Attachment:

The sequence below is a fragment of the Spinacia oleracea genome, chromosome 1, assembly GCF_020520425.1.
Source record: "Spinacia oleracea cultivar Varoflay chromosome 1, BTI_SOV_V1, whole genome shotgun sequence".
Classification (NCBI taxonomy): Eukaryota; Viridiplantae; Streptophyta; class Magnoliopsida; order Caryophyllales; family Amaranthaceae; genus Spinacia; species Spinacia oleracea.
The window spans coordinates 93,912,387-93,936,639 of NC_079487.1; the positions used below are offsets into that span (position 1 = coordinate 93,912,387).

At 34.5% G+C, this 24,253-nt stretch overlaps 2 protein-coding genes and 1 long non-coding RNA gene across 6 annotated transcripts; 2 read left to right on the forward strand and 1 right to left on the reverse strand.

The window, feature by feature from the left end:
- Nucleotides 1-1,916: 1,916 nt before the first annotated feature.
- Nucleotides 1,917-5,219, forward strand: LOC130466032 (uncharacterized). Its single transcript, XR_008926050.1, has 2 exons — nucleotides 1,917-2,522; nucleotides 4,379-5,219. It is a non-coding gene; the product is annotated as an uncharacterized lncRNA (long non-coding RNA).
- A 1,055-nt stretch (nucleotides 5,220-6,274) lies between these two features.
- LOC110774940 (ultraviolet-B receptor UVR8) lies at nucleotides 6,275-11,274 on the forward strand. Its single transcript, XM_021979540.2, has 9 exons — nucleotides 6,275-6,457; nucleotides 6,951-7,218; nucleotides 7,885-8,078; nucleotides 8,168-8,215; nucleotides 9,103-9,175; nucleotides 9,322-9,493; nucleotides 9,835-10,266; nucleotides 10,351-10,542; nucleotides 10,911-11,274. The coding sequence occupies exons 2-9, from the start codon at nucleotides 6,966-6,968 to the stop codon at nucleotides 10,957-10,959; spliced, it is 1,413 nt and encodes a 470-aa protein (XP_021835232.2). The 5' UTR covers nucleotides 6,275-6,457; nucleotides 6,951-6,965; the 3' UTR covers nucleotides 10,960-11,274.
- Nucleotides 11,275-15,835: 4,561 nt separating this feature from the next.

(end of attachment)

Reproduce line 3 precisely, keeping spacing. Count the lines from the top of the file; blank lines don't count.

Classification (NCBI taxonomy): Eukaryota; Viridiplantae; Streptophyta; class Magnoliopsida; order Caryophyllales; family Amaranthaceae; genus Spinacia; species Spinacia oleracea.